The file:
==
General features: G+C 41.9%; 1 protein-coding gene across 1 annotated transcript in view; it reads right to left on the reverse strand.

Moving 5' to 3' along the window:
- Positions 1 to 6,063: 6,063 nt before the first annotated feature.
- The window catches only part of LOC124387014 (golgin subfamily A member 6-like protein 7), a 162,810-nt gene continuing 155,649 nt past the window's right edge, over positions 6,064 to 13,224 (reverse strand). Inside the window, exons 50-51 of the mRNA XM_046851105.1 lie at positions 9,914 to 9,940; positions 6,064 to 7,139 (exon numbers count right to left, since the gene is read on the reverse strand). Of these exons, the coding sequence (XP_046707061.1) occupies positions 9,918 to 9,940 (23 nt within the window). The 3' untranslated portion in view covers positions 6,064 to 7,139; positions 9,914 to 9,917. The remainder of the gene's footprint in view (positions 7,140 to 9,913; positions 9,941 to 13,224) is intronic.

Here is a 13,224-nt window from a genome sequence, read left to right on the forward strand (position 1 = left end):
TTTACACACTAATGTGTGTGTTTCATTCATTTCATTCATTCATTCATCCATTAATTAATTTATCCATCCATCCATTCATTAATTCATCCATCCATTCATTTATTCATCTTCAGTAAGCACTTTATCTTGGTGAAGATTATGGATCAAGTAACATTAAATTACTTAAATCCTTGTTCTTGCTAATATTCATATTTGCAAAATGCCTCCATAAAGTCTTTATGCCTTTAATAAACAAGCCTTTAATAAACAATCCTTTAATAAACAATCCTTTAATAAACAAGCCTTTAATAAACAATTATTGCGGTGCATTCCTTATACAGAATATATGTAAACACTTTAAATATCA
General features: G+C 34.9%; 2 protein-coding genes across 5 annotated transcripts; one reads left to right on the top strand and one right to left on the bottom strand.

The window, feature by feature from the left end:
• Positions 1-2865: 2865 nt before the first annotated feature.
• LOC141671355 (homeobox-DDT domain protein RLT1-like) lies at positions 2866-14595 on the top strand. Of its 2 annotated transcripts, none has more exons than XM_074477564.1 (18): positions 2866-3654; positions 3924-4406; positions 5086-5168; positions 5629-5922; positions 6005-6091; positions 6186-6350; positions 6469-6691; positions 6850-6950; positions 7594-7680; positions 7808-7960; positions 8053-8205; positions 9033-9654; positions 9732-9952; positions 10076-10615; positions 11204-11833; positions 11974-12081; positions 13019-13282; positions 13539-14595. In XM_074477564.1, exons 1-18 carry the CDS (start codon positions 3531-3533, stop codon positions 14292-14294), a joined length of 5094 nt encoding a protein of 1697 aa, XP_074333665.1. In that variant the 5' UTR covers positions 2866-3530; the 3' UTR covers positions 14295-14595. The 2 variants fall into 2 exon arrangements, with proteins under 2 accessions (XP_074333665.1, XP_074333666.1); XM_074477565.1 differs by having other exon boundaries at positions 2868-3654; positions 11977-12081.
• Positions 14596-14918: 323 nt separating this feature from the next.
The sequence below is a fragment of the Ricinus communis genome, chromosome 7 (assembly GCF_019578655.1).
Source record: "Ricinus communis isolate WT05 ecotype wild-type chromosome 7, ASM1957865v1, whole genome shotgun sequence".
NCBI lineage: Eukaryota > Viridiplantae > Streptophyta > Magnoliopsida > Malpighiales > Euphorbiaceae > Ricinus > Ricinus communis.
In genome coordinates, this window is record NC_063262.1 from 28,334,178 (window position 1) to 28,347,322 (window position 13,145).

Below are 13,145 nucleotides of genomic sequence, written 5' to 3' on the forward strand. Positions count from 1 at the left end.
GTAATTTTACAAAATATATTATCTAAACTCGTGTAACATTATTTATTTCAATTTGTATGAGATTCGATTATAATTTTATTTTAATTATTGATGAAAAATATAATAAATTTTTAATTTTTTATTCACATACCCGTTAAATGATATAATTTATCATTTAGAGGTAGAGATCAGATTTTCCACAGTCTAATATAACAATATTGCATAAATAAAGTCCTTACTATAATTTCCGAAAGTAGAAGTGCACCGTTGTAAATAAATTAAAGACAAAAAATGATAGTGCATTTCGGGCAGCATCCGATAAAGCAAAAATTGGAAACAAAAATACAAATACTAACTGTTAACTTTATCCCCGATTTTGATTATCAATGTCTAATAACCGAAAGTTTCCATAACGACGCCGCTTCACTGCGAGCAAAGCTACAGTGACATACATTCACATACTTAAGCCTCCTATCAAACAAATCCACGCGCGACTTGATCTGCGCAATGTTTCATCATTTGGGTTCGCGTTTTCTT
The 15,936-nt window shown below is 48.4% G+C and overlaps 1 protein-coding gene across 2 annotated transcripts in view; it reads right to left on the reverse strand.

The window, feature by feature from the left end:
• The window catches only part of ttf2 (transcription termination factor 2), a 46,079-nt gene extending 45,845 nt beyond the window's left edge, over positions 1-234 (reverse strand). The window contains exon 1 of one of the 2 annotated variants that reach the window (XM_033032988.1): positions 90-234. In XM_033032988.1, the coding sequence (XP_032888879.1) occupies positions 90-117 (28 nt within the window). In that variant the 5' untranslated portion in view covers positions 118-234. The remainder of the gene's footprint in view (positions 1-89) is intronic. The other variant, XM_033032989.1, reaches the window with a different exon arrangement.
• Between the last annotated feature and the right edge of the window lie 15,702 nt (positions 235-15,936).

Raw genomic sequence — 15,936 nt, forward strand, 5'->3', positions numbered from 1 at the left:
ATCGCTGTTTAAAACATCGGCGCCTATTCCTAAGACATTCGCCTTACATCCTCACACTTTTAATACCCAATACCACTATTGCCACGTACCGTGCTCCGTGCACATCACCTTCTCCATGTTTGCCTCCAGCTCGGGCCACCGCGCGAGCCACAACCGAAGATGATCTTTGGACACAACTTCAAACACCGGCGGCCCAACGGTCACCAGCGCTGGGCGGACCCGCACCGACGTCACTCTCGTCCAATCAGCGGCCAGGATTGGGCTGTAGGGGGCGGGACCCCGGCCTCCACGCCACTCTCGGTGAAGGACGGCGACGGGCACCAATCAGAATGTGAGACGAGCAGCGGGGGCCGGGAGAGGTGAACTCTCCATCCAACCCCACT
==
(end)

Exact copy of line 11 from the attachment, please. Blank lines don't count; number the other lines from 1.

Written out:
• Positions 14596-14918: 323 nt separating this feature from the next.